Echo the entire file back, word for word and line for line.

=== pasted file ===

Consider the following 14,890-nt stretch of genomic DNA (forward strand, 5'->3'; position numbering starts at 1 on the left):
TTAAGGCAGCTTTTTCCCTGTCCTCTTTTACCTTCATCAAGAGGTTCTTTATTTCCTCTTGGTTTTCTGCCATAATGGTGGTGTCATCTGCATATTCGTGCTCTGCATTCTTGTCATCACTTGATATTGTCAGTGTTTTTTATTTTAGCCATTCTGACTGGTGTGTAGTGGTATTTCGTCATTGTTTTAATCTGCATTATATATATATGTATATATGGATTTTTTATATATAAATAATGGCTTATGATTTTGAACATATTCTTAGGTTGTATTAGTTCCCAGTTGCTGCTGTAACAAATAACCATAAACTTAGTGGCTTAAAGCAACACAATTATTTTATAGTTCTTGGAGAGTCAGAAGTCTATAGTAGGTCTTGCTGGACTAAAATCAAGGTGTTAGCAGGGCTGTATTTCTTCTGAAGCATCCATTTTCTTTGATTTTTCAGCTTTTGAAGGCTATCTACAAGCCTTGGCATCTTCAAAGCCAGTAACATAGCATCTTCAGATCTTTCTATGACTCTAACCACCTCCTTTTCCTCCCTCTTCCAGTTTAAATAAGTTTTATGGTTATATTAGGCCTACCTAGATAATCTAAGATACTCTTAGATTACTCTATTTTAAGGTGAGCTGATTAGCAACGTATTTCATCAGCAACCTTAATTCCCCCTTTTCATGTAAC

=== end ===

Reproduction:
Consider the following 14,890-nt stretch of genomic DNA (forward strand, 5'->3'; position numbering starts at 1 on the left):
TTAAGGCAGCTTTTTCCCTGTCCTCTTTTACCTTCATCAAGAGGTTCTTTATTTCCTCTTGGTTTTCTGCCATAATGGTGGTGTCATCTGCATATTCGTGCTCTGCATTCTTGTCATCACTTGATATTGTCAGTGTTTTTTATTTTAGCCATTCTGACTGGTGTGTAGTGGTATTTCGTCATTGTTTTAATCTGCATTATATATATATGTATATATGGATTTTTTATATATAAATAATGGCTTATGATTTTGAACATATTCTTAGGTTGTATTAGTTCCCAGTTGCTGCTGTAACAAATAACCATAAACTTAGTGGCTTAAAGCAACACAATTATTTTATAGTTCTTGGAGAGTCAGAAGTCTATAGTAGGTCTTGCTGGACTAAAATCAAGGTGTTAGCAGGGCTGTATTTCTTCTGAAGCATCCATTTTCTTTGATTTTTCAGCTTTTGAAGGCTATCTACAAGCCTTGGCATCTTCAAAGCCAGTAACATAGCATCTTCAGATCTTTCTATGACTCTAACCACCTCCTTTTCCTCCCTCTTCCAGTTTAAATAAGTTTTATGGTTATATTAGGCCTACCTAGATAATCTAAGATACTCTTAGATTACTCTATTTTAAGGTGAGCTGATTAGCAACGTATTTCATCAGCAACCTTAATTCCCCCTTTTCATGTAAC